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While cancer is a horrible disease, it taught me some valuable lessons.
Cancer is a horrible disease and blessed are the ones who shall never be diagnosed with this illness. I was denied such a blessing when I was diagnosed in 2021 two different stage 3 cancers. Now in 2023, I am still dealing with them.
I was diagnosed with metastatic cancer barely seven months after I finished my original treatment. The thing about this disease is it changes everything — physically, emotionally and intellectually, spiritual and temporal — everything. There is no aspect of life that stays untouched, and there is no easy end to cancer-related trauma.
My life is no different; I changed from an auburn-haired corporate executive, living her best life with an ever-busy social life to a bald-headed executive who has to use every reserve of her energy to stay in game, forgotten by almost every friend and acquaintance, constantly in pain, unable to do simplest of the tasks. It is my toughest reckoning yet, in already a very tough life. I have to dreg up resources that I never knew I had just to bat out the curve balls life was throwing at me.
But as I grieve for a life interrupted, I also realise, it is only interrupted. Maybe this is a moving from one life stage to another, and it may not be all bad.
To start with, cancer was a cleansing. It was a cleansing of not only tumors and cancerous lymph nodes, but a cleansing of every individual who did not value me or did not reciprocate my feelings. In life, we come across many people with whom we build relationships, assuming it will be mutually reciprocated. But difficult times are a great litmus test, and those who cannot stand by you in those hard times may need to be let go off. It is be lonely for a while, but you value those few who stand by you and start liking your own company.
Then there was very slow realisation of the gift of good health. I always had a strong constitution that has weathered many storms without any repercussion and since I never smoked or drank alcohol, I gave no consideration to the body, assuming it will continue to function in its mint condition always. Only when I lost control over it, did the lesson come home: good health is irreplaceable and, in its absence, nothing matters. These days, I watch my diet, work out regularly and get enough sleep. I cannot save the world until I save myself!
Finally, I forced myself to seek self-worth, outside of corporate and social success, from within. I began to understand, that while I can control the process (my work), I cannot control the product (promotions, growth etc.) A conglomerate is something that just rolls on even if you are sick, without any backward glance. It is not a bad thing, it pays the bills, provides insurance that allows extensive treatment and allows planning for the future. It cannot care; it is not in the nature of the thing and while it does hurt to be tossed aside without regard after years of sterling service, it is also life.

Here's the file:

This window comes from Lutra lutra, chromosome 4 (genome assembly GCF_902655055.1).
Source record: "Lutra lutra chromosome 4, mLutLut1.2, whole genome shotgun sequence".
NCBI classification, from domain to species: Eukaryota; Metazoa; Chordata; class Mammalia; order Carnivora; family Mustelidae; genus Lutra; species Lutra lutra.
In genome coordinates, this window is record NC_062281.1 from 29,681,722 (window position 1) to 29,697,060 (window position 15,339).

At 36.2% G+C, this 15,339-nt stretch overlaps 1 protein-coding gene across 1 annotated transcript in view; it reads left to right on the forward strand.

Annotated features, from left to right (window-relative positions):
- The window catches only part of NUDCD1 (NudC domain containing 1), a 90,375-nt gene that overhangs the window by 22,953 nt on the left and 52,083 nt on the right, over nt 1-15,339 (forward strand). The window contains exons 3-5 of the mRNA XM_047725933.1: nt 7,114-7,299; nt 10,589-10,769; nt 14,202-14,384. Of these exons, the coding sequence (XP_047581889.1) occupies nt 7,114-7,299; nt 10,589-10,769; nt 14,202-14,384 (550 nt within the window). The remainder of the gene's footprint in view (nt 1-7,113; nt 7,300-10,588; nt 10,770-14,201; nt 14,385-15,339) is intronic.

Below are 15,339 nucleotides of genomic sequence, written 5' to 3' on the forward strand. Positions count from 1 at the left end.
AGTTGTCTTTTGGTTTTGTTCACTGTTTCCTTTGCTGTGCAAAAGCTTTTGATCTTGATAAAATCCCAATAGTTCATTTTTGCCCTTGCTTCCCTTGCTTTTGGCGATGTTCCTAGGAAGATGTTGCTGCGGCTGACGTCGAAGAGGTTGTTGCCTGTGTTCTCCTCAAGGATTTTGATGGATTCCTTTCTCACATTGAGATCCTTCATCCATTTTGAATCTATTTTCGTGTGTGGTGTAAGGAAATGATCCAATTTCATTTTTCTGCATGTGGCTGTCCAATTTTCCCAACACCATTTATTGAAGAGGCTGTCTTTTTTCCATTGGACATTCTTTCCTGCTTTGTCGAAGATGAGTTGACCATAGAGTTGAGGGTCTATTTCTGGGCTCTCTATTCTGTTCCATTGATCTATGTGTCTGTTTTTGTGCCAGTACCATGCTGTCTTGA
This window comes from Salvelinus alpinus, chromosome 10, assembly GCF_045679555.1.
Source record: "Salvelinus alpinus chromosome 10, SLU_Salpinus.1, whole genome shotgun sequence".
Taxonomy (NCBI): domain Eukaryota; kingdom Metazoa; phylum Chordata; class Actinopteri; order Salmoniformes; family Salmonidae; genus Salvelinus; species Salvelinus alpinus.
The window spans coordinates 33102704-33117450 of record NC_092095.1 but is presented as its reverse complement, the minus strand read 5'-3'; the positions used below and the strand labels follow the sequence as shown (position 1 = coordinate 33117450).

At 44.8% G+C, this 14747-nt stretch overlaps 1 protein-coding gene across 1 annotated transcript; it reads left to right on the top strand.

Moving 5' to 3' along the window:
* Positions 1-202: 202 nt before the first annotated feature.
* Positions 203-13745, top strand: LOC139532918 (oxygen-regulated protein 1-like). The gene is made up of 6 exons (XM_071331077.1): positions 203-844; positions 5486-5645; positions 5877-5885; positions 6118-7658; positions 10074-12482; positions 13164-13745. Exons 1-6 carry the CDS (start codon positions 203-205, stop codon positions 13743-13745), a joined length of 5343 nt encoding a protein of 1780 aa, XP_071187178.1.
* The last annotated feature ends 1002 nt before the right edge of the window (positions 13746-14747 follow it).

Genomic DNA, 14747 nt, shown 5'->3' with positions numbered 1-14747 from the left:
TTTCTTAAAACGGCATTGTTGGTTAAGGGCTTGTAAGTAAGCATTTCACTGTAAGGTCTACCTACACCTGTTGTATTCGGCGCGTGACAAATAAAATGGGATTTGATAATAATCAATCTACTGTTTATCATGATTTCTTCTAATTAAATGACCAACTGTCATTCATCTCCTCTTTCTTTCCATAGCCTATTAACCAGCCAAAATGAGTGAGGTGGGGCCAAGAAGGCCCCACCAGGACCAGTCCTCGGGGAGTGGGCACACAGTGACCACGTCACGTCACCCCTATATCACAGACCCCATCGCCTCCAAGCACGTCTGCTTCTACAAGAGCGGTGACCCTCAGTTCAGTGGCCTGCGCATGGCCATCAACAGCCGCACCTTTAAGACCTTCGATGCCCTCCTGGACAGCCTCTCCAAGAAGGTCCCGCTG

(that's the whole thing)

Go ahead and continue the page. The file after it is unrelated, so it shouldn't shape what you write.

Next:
It was difficult, but for my mental wellbeing, I had to move away from depending on an organization or my so-called social circle and instead focus on what I can do. I have begun to find a lot of satisfaction in other things: in my writing, in time spent reading and in my cancer advocacy work.
In a strange way, cancer has taught me to appreciate life without any clutches. It brought home what I always knew, but never practiced – that joy is around, everywhere. Taking the time to enjoy the winter sun or looking at flowers, a random holiday in the middle of the work week, a good book, a wonderfully cooked mustard fish, those few people who ride out the cancer ride with you — these are things that give you immense joy and making life, life!
I do wish cancer had not happened, but now that it has, it brought in new perspectives and given me a new life that needs to be lived every day.
This post was written and submitted by Jayanti Chakraborty. The article reflects the views of Jayanti Chakraborty and not of CURE®. This is also not supposed to be intended as medical advice.
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